Some builders have tried baluns to correct the imbalance in this quad-style feed arrangement.  In many cases, a balun introduces losses so great that it's better to live with the unbalanced feed than to try to correct it.  Feedline radiation can be reduced by placing toroids on the feedline at the antenna.  Also, the feedline should run away from the feedpoint along the boom or below it--and then down the supporting mast perpendicularly to the elements to avoid interaction problems.
     A phasing harness is needed if two or more Quagi antennas are stacked for additional gain.  The simplest way to feed multiple bays is with a commercial power divider and equal-length 50-ohm feedlines from the power divider to each antenna.  An alternative method is to feed each pair of antennas with odd quarter-wavelength multiples of 75-ohm coaxial cable going to a T connector and with 50-ohm cable from that point to the station.  Most amateur radio reference books describe phasing harnesses more fully.
     With a little practice, these antennas can be mass-produced in large quantities at low cost.  I have built as many as 16 of them for e.m.e. work in less than a day.
     Performance?  Quagi antennas have been measured for gain at VHF conferences many times.  If well built, the 8-element model usually comes in between 12 and 13 dBd. forward gain over a dipole, while the 15-element model is around 14-15 dBd. gain.  These antennas have been used by a number of record-setting VHF-UHF contest stations, sometimes in portable applications like the one shown in the photo here.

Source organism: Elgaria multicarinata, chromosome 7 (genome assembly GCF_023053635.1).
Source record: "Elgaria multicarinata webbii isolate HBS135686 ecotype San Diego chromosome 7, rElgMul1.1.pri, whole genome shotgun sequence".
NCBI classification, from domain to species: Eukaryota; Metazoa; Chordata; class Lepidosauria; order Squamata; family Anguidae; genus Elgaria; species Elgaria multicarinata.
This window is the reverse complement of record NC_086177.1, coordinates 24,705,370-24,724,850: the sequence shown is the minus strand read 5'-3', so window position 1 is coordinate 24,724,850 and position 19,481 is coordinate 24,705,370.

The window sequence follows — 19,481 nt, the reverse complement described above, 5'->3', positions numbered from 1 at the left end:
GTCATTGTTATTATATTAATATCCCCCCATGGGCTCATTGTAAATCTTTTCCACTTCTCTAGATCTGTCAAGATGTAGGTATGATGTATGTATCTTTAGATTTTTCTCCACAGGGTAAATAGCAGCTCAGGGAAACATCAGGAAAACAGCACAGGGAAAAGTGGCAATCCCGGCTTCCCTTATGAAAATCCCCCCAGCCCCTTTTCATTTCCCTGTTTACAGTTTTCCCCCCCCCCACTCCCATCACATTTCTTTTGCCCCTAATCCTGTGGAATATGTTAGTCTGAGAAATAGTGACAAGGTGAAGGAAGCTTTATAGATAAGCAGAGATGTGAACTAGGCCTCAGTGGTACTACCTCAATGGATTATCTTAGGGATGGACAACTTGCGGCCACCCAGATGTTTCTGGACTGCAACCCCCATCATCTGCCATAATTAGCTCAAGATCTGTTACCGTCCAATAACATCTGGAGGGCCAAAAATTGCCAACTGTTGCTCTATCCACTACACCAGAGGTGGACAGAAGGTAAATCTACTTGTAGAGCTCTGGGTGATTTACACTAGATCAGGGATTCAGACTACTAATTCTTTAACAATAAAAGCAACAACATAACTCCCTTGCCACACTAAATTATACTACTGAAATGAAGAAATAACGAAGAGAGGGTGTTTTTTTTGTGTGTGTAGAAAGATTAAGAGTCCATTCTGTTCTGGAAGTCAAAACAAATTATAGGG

This photo, taken in 1976 at Utah Pass, Utah shows an installation of six Quagi antennas (two each for 144, 222 and 432 MHz) plus a Yagi for 50 MHz.  They are mounted on the original "Cabover Kilowatt" contest truck, which was featured on the cover of QST in August, 1971.

Original Quagi dimensions (from April, 1977 QST)

        Dimensions of 1296 MHz Quagi antennas

Notes concerning the 1296 MHz antenna design

    At 1296 MHz, even small variations in the dimensions can have a dramatic effect on the antenna's performance.  In the original design, the reflector loop was overlapped by 1/8 inch and soldered together after being fitted through holes drilled in a plexiglas "spreader" mounted on the boom.  The driven element loop was soldered to a standard UG-290 chassis-mount BNC connector.  One end of the 9.25-inch loop was pushed as far as it would go into the center pin and soldered.  Then the loop was shaped and threaded through a plexiglas spreader.  Finally, the other end was fed into one of the four mounting holes on the BNC connector and soldered. In most cases, the best VSWR was obtained if the end of the wire just passed through the hole so that it was flush with the opposite side of the connector.  These lengths can be optimized if a reflected power meter that works at 1296 MHz is available:  the length of the driven element can be adjusted slightly for lowest reflected power.  If a major change has to be made, the reflector should be adjusted a comparable amount.  The loop elements were shaped into a square; the exact shape did not appear to be critical.